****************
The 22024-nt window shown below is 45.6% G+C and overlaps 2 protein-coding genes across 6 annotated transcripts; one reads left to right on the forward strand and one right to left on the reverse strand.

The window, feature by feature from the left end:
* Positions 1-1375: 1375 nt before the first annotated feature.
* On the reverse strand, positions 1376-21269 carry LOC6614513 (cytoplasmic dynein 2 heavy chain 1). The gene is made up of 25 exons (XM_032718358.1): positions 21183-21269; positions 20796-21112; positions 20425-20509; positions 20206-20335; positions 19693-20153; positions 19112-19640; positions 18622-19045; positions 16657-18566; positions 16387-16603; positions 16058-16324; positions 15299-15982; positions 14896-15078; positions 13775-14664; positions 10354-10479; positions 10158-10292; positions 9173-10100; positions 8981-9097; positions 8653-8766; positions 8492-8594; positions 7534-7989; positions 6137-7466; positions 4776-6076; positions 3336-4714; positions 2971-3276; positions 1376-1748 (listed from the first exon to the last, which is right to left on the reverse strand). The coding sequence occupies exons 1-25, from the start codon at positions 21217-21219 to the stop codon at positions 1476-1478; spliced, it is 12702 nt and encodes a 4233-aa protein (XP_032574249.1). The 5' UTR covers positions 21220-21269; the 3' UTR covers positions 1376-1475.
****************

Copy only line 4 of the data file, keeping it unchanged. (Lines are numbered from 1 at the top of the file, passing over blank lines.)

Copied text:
* On the reverse strand, positions 1376-21269 carry LOC6614513 (cytoplasmic dynein 2 heavy chain 1). The gene is made up of 25 exons (XM_032718358.1): positions 21183-21269; positions 20796-21112; positions 20425-20509; positions 20206-20335; positions 19693-20153; positions 19112-19640; positions 18622-19045; positions 16657-18566; positions 16387-16603; positions 16058-16324; positions 15299-15982; positions 14896-15078; positions 13775-14664; positions 10354-10479; positions 10158-10292; positions 9173-10100; positions 8981-9097; positions 8653-8766; positions 8492-8594; positions 7534-7989; positions 6137-7466; positions 4776-6076; positions 3336-4714; positions 2971-3276; positions 1376-1748 (listed from the first exon to the last, which is right to left on the reverse strand). The coding sequence occupies exons 1-25, from the start codon at positions 21217-21219 to the stop codon at positions 1476-1478; spliced, it is 12702 nt and encodes a 4233-aa protein (XP_032574249.1). The 5' UTR covers positions 21220-21269; the 3' UTR covers positions 1376-1475.